Sunday, 29 December 2013

Globalization in India

Human being have travelled, traded and interacted across borders and great distances for thousands of years. Globalization is the term ascribed to the interaction of economics and societies all over the world. Globalization involves technological, economic, political and cultural exchanges made possible largely by advances in communication, transportation and infrastructure. Globalization bring people are the world more choices and opportunities and can have a significant impact in developing countries such as India. India has made a substantial amount of progress in the last two decades in terms of its economic development. Development is a qualitative measure of progress in an economy and closely linked with globalization. It refers to development and adoption of new technologies, transition from agriculture-based to industry-based economy and general improvement in living standards. Although in some cases, globalization has not held true to benefit in India’s development, it has undoubtedly improved overall economic growth and living standards since 1990. This paper will explore the following question: how has social and economic development in India been affected by the implementation of the structural adjustment program (SAP) and its policies over the past twenty years? It will examine the effects of the SAP; more specifically how its policies have benefited social and economic development. Through the exploration of foreign direct investment (FDI), I will examine how direct investment in India by other nations has allowed for growth in trade and industry and greater employment opportunities. Because the SAP has had both positive and negative effect on economic development in India, I have an opportunity to determine whether the benefits outweigh the detriments, and to discuss how the modernization theory has affected the type of policies and economic structures India has adopted.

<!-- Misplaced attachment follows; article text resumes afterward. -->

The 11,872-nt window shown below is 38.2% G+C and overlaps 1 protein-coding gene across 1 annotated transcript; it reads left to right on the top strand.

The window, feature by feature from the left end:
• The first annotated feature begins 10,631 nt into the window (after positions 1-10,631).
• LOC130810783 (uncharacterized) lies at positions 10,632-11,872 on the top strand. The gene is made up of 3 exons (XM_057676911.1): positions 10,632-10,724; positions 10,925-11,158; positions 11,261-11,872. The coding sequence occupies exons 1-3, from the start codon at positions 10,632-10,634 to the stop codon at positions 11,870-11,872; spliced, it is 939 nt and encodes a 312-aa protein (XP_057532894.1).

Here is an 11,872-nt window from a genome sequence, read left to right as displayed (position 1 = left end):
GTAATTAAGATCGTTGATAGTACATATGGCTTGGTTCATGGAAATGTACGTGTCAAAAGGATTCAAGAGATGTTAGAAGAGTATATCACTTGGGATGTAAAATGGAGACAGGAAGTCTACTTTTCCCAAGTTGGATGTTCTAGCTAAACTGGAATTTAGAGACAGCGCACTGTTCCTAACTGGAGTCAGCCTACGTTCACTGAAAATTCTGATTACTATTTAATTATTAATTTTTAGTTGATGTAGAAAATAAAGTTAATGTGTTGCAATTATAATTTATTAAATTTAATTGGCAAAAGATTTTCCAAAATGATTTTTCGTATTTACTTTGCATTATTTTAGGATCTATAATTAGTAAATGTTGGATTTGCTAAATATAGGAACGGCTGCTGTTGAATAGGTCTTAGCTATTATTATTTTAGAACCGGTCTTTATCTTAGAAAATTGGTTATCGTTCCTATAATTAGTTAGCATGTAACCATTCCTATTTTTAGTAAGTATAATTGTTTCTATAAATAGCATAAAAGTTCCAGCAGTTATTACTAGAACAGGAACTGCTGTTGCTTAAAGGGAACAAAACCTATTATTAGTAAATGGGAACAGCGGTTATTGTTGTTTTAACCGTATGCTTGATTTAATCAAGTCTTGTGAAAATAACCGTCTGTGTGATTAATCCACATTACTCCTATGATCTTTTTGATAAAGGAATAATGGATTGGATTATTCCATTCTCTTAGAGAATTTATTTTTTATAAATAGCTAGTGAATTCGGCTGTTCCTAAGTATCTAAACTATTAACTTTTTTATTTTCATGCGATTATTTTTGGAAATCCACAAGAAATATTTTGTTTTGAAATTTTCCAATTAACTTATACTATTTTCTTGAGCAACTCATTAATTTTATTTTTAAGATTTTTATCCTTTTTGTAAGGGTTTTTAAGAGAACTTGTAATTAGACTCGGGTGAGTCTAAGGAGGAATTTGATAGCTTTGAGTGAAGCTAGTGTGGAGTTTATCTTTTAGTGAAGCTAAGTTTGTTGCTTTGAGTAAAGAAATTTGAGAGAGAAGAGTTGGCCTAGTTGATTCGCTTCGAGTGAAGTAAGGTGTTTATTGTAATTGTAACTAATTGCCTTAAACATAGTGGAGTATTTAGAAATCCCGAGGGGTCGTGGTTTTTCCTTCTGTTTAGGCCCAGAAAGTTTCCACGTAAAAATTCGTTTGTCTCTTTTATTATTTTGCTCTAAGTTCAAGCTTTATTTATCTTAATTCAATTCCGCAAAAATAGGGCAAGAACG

After independence in 1947, Jawaharlal Nehru, India’s first prime minister introduced a system of industrial licensing, know as the “license raj” to control the pace and pattern of industrial development across the country. The license raj resulted from India’s decision to have a planned economy where the sate controlled all aspects of the economy granted licenses to a select few (wiki). Nehru’s advisors, which included a small group of Stalinist economists lent by the Soviet Union, advised Nehru to put this act into place in order to construct a modernized, heavy industry sector that would traverse India from its massive amount of poverty . The intent of State control over industrial development by means of licensing was to accelerate industrialization and economic growth and to reduce regional disparities in income and wealth . In 1956, following the introduction of the act, all industries fell into one of three categories: those that the state exclusively responsible for, those that were to be progressively state-owned and those left to private enterprise. However, virtually every heavy industry was included in the first two categories. Under the license raj, a license was required to establish a new factory, carry on business in an existing unlicensed factory, significantly an existing factory’s capacity, start a new product line and change location. The policies made it very difficult for new industries to enter the economy as there were indetermined waiting periods for applications to be processed. Producers were also uncertain whether they would receive approval on their license applications. The government rejected 35% of applicants between 1959 and 1960. The government also required businesses to get approval to lay off workers and shut down. When a business was losing money, the government would prevent them from shutting down in hopes that production would once again reach the levels it was at before decreasing rates began to set in. One can imagine how chaotic and unproductive a business would be under such conditions (6.50). By the 1970s it was blatantly obvious that industrial licensing had failed to bring about the rapid industrial development that was anticipated in the 1950s . It was in 1990 that the Indian government realized they were near bankruptcy. It could not meet its external debt obligations, foreign-exchange reserves were at a meager US 2.2 billion and the money supply was going to last less than two weeks. The only viable option was to completely restructure the economy and receive help of a balance of payments from the International Monetary Fund (IMF).